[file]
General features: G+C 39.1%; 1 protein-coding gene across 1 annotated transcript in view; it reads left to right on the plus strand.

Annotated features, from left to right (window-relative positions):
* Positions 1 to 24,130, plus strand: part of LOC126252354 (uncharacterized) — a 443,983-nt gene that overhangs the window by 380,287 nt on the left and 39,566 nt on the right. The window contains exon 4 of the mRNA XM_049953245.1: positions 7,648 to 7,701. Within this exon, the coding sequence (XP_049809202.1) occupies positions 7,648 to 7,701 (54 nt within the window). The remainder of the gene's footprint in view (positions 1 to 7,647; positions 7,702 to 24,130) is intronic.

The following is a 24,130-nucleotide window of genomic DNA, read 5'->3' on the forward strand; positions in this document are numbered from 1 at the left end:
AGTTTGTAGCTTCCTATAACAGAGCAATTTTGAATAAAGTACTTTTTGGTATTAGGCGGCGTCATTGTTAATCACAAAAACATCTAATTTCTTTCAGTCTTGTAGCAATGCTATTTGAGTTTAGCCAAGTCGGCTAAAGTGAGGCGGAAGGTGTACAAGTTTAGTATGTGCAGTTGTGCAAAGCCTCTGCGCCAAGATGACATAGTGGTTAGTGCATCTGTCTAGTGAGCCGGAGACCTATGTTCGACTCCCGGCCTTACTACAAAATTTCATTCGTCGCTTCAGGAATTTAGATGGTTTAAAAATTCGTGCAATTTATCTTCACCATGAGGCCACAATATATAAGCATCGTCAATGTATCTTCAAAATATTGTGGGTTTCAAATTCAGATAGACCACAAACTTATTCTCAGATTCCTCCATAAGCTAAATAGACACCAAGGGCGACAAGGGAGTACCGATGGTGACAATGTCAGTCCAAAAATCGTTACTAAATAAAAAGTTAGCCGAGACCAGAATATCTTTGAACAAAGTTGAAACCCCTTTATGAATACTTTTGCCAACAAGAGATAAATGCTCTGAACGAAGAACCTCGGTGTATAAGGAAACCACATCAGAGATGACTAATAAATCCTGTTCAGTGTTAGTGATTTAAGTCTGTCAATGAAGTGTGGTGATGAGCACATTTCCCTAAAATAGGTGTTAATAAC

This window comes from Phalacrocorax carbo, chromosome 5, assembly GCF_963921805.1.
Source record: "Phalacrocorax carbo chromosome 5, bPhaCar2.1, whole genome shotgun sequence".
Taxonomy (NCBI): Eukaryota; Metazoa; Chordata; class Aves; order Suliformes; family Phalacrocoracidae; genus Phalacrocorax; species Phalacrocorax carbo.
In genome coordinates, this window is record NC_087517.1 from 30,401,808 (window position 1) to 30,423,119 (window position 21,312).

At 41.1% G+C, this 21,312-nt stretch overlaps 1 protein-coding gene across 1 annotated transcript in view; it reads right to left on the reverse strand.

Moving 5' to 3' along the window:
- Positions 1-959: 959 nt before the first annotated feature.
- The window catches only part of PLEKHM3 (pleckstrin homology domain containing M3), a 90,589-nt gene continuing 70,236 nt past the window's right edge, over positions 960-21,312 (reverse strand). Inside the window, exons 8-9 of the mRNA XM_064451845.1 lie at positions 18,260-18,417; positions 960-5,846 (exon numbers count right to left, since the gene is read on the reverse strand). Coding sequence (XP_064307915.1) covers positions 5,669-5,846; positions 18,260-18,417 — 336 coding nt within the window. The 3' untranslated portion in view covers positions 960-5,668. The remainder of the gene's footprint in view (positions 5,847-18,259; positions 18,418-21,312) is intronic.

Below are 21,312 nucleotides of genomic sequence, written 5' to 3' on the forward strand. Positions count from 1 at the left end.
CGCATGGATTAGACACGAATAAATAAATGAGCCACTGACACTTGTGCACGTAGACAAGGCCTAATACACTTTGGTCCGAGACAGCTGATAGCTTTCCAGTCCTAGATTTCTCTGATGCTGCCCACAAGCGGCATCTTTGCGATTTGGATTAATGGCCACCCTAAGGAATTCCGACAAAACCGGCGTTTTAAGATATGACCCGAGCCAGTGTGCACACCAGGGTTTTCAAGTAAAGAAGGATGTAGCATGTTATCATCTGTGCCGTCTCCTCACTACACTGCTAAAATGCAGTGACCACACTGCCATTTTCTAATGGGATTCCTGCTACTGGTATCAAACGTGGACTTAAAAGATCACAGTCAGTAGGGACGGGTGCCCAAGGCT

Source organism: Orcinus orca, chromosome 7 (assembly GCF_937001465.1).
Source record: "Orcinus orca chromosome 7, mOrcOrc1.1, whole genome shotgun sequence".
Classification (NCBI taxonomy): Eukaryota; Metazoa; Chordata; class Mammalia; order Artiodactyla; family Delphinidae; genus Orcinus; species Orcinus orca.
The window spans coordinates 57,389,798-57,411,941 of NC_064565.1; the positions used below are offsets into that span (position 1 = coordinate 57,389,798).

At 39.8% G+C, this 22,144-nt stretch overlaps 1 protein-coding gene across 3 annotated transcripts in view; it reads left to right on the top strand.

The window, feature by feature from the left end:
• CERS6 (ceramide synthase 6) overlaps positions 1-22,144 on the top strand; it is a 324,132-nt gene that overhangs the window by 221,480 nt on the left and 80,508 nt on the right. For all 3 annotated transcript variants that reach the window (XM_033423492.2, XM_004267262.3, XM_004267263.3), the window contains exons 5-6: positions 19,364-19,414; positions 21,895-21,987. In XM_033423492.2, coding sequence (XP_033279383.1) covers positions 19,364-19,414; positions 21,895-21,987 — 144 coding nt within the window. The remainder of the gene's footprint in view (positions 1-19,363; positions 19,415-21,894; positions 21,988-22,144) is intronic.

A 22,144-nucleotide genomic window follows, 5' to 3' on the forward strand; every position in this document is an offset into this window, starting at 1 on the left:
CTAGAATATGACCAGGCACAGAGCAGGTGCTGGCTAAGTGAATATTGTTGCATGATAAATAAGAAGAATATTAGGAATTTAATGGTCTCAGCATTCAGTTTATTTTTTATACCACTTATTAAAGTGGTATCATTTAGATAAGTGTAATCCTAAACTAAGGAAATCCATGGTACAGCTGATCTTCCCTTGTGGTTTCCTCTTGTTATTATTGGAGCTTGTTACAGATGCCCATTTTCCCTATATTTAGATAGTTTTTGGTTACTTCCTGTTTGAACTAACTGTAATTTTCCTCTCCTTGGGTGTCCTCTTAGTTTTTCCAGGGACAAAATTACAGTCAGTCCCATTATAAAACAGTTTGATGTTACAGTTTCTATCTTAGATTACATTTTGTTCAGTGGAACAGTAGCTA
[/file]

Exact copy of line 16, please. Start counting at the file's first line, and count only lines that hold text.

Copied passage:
Source organism: Orcinus orca, chromosome 7 (assembly GCF_937001465.1).